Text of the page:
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Oh No He Didn’t: Obama Pats Himself on the Back Over Fewer Wars

© REUTERS / Jonathan ErnstUS President Barack Obama delivers remarks on the police shootings in Dallas after meeting with EU leaders at the NATO Summit in Warsaw, Poland July 8, 2016.
US President Barack Obama delivers remarks on the police shootings in Dallas after meeting with EU leaders at the NATO Summit in Warsaw, Poland July 8, 2016. - Sputnik International
US President Barack Obama told journalists at a press-conference following NATO summit in Warsaw that the US has engaged in “almost no wars between great powers” under his administration calling that a legacy he is proud of.

According to the president, the nature of the US military activities has substantially changed since the end of George W. Bush presidency. After Obama took office, US operations in Iraq and Afghanistan have shifted from combat to training local forces in their fight against terrorist groups.

"Our military operations today in Iraq and Afghanistan are fundamentally different than the wars that we were engaged in when I came into office," the Noble Peace Prize laureate noted, adding that he has been working on a creating a structure that emphasized partnerships with the world's great powers.

"The good news is that there are fewer wars between states than ever before." He stressed. "And almost no wars between great powers.  And that's a great legacy of leaders in the United States and Europe and Asia, after the Cold War — or after the end of World War II that built this international architecture."

In 2009 Barack Obama was awarded with Nobel Peace Prize "for his extraordinary efforts to strengthen international diplomacy and cooperation between peoples", in large part due to his pledges to wind down US operations in Iraq and Afghanistan and to pursue constructive relations with Russia.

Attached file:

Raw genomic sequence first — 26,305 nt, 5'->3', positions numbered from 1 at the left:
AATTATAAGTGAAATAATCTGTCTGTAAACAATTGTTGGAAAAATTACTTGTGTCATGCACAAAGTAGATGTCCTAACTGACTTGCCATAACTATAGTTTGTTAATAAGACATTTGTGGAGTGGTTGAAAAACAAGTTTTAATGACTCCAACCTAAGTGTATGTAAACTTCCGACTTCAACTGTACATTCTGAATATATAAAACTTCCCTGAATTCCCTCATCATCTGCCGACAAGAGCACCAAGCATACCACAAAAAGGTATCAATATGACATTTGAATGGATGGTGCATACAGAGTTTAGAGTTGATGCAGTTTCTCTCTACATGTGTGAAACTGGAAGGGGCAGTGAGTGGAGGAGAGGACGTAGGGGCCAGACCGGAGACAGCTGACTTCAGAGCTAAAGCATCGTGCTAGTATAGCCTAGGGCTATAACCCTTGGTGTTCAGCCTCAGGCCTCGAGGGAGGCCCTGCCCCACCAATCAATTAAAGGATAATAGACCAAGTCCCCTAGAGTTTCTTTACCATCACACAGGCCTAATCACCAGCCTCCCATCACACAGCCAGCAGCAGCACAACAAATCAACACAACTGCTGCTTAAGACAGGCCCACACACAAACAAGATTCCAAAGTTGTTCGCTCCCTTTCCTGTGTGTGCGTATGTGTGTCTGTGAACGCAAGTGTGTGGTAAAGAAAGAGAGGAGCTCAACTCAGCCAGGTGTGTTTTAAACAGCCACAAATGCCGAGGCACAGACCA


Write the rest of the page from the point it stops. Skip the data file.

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In the last year of Obama's presidency, the United States is far from the finish line of exiting a nearly decade and a half conflict in the Middle East or reestablishing positive relations with Moscow.

In June 2016 NATO agreed to extend its mission in Afghanistan, maintaining a stable military presence there and reiterating its funding pledge for Afghan security forces to 2020. The commitment was bolstered by President Barack Obama's decision to alter the Afghanistan exit plan to keep 8,400 US troops in the Middle East country.

On Friday NATO leaders announced plans to beef up forces in eastern European countries bordering Russia, with America taking the lead. Officials called stationing of 1,000 American troops in Poland, with complementary numbers from allies in three Baltic states, the largest deployment of military personnel by the alliance since the end of the Cold War. Some regard the move as a preparation for a hot war with Russia.

"All the rhetoric in Warsaw just yells of a desire almost to declare war on Russia." Former Soviet President Mikhail Gorbachev told reporters. "They only talk about defense, but actually are preparing for offensive operations."

Fewer wars between states is good news indeed, yet Mr. Obama's presidency remains marked with two full terms with the nation at war and escalated tensions with Russia.

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